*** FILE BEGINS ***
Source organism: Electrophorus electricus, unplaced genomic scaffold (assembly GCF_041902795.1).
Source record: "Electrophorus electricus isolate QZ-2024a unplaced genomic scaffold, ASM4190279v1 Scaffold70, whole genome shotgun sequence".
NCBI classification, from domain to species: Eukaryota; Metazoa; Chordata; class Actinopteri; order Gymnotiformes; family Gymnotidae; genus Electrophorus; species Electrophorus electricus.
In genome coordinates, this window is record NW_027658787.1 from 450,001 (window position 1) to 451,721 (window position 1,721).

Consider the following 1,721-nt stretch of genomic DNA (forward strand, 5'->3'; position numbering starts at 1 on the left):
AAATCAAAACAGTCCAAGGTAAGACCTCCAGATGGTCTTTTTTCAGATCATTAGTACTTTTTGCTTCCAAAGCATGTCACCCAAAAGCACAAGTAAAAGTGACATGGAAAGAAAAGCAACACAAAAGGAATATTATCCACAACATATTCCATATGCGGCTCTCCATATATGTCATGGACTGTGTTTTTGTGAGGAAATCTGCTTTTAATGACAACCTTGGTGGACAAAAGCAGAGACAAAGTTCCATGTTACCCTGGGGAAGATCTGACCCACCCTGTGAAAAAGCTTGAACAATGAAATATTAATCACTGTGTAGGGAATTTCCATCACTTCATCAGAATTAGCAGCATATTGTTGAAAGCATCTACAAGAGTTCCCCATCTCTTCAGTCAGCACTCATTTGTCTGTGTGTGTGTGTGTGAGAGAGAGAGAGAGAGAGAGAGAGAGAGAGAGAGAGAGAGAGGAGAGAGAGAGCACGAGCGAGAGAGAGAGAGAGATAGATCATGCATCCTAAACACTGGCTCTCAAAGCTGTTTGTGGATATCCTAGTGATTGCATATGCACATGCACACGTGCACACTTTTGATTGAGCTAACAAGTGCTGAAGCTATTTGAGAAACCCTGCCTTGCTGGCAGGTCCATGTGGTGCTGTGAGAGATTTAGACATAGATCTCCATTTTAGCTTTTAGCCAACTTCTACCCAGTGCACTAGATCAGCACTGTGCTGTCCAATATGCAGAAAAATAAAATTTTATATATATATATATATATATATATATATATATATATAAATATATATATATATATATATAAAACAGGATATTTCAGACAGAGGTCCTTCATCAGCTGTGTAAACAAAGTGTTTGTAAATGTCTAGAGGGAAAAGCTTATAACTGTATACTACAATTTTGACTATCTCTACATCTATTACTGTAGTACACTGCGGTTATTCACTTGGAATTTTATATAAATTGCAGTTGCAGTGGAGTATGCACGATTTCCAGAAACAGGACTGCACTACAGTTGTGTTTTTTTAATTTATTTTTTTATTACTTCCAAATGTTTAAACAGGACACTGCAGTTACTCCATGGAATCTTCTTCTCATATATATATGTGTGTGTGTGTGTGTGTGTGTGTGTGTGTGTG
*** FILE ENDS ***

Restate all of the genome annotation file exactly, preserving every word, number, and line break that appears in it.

Source organism: Electrophorus electricus, unplaced genomic scaffold (assembly GCF_041902795.1).
Source record: "Electrophorus electricus isolate QZ-2024a unplaced genomic scaffold, ASM4190279v1 Scaffold70, whole genome shotgun sequence".
NCBI classification, from domain to species: Eukaryota; Metazoa; Chordata; class Actinopteri; order Gymnotiformes; family Gymnotidae; genus Electrophorus; species Electrophorus electricus.
In genome coordinates, this window is record NW_027658787.1 from 450,001 (window position 1) to 451,721 (window position 1,721).

Consider the following 1,721-nt stretch of genomic DNA (forward strand, 5'->3'; position numbering starts at 1 on the left):
AAATCAAAACAGTCCAAGGTAAGACCTCCAGATGGTCTTTTTTCAGATCATTAGTACTTTTTGCTTCCAAAGCATGTCACCCAAAAGCACAAGTAAAAGTGACATGGAAAGAAAAGCAACACAAAAGGAATATTATCCACAACATATTCCATATGCGGCTCTCCATATATGTCATGGACTGTGTTTTTGTGAGGAAATCTGCTTTTAATGACAACCTTGGTGGACAAAAGCAGAGACAAAGTTCCATGTTACCCTGGGGAAGATCTGACCCACCCTGTGAAAAAGCTTGAACAATGAAATATTAATCACTGTGTAGGGAATTTCCATCACTTCATCAGAATTAGCAGCATATTGTTGAAAGCATCTACAAGAGTTCCCCATCTCTTCAGTCAGCACTCATTTGTCTGTGTGTGTGTGTGTGAGAGAGAGAGAGAGAGAGAGAGAGAGAGAGAGAGAGAGAGAGGAGAGAGAGAGCACGAGCGAGAGAGAGAGAGAGATAGATCATGCATCCTAAACACTGGCTCTCAAAGCTGTTTGTGGATATCCTAGTGATTGCATATGCACATGCACACGTGCACACTTTTGATTGAGCTAACAAGTGCTGAAGCTATTTGAGAAACCCTGCCTTGCTGGCAGGTCCATGTGGTGCTGTGAGAGATTTAGACATAGATCTCCATTTTAGCTTTTAGCCAACTTCTACCCAGTGCACTAGATCAGCACTGTGCTGTCCAATATGCAGAAAAATAAAATTTTATATATATATATATATATATATATATATATATATATAAATATATATATATATATATATAAAACAGGATATTTCAGACAGAGGTCCTTCATCAGCTGTGTAAACAAAGTGTTTGTAAATGTCTAGAGGGAAAAGCTTATAACTGTATACTACAATTTTGACTATCTCTACATCTATTACTGTAGTACACTGCGGTTATTCACTTGGAATTTTATATAAATTGCAGTTGCAGTGGAGTATGCACGATTTCCAGAAACAGGACTGCACTACAGTTGTGTTTTTTTAATTTATTTTTTTATTACTTCCAAATGTTTAAACAGGACACTGCAGTTACTCCATGGAATCTTCTTCTCATATATATATGTGTGTGTGTGTGTGTGTGTGTGTGTGTGTGTG